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LECTURE 22.docx

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NURS 287
Rick Nilson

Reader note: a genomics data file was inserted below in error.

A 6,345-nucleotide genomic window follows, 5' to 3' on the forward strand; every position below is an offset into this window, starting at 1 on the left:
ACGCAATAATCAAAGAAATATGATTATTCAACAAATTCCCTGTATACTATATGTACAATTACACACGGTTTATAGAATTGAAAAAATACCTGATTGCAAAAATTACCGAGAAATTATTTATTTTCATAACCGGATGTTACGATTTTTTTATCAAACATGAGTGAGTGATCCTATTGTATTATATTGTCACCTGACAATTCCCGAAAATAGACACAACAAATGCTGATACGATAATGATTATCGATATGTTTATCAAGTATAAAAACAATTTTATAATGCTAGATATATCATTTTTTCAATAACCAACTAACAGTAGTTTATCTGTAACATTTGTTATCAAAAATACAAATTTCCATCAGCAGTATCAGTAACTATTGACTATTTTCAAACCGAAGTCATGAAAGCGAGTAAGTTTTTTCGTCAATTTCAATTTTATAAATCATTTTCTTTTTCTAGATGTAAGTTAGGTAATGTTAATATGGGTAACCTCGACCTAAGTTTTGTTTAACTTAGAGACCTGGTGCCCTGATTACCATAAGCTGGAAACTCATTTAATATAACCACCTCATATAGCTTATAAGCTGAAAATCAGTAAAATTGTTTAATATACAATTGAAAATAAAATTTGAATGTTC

Lecture 22: ADHF AND PULMONARY EDEMA  The goals of therapy for both ADHF and chronic HF are to decrease patient symptoms, reverse ventricular remodeling, improve quality of life, and decrease mortality and morbidity.  Treatment strategies should include the following: o Decreasing intravascular volume with the use of diuretics to reduce venous return and preload. o Decreasing venous return (preload) to reduce the amount of volume returned to the LV during diastole. o Decreasing afterload (the resistance against which the LV must pump) improves CO and decreases pulmonary congestion. o Gas exchange is improved by the administration of IV morphine sulfate and supplemental oxygen. o Inotropic therapy and hemodynamic monitoring may be needed in patients who do not respond to conventional pharmacotherapy (e.g., diuretics, vasodilators, morphine sulfate). o Reduction of anxiety is an important nursing function, since anxiety may increase the SNS response and further increase myocardial workload. COLLABORATIVE CARE: CHRONIC HEART FAILURE  The main goal in the treatment of chronic HF is to treat the underlying cause and contributing factors, maximize CO, provide treatment to alleviate symptoms, improve ventricular function, improve quality of life, preserve target organ function, and improve mortality and morbidity.  Administration of oxygen improves saturation and assists greatly in meeting tissue oxygen needs and helps relieve dyspnea and fatigue.  Physical and emotional rest allows the patient to conserve energy and decreases the need for additional oxygen. The degree of rest recommended depends on the severity of HF.  Nonpharmacologic therapies used in the management of HF patients who are receiving maximum medical therapy, continue to have NYHA Functional Class III or IV symptoms, and have a widened QRS interval include the following: o Cardiac resynchronization therapy (CRT) or biventricular pacing. Involves pacing both the right and left ventricles to achieve coordination of right and left ventricle contractility. o Cardiac transplantation. Strict criteria are used to select the few patients with advanced HF who can even hope to receive a transplanted heart. o Intraaortic balloon pump (IABP) therapy. The IABP can be useful in the hemodynamically unstable HF patient because it decreases SVR, PAWP, and PAP as much as 25%, leading to improved CO. However, the limitations of bed rest, infection, and vascular complications preclude long-term use. o Ventricular assist devices (VADs). VADs provide highly effective long-term support for up to 2 years and have become standard care in many heart transplant centers. VADs are used as a bridge to transplantation. o Destination therapy. The use of a permanent, implantable VAD, known as destination therapy, is an option for patients with advanced NYHA Functional Class IV HF who are not candidates for heart transplantation.  General therapeutic objectives for drug management of chronic HF include: (1) identification of the type of HF and underlying causes, (2) correction of sodium and water retention and volume overload, (3) reduction of cardiac workload, (4) improvement of myocardial contractility, and (5) control of precipitating and complicating factors. o Diuretics are used in HF to mobilize edematous fluid, reduce pulmonary venous pressure, and reduce preload.  Thiazide diuretics may be the first choice in chronic HF because of their convenience, safety, low cost, and effectiveness. They are particularly useful in treating edema secondary to HF and in controlling hypertension.  Loop diuretics are potent diuretics. These drugs act on the ascending loop of Henle to promote sodium, chloride, and water excretion. Problems in using loop diuretics include reduction in serum potassium levels, ototoxicity, and possible allergic reaction in the patient who is sensitive to sulfa-type d
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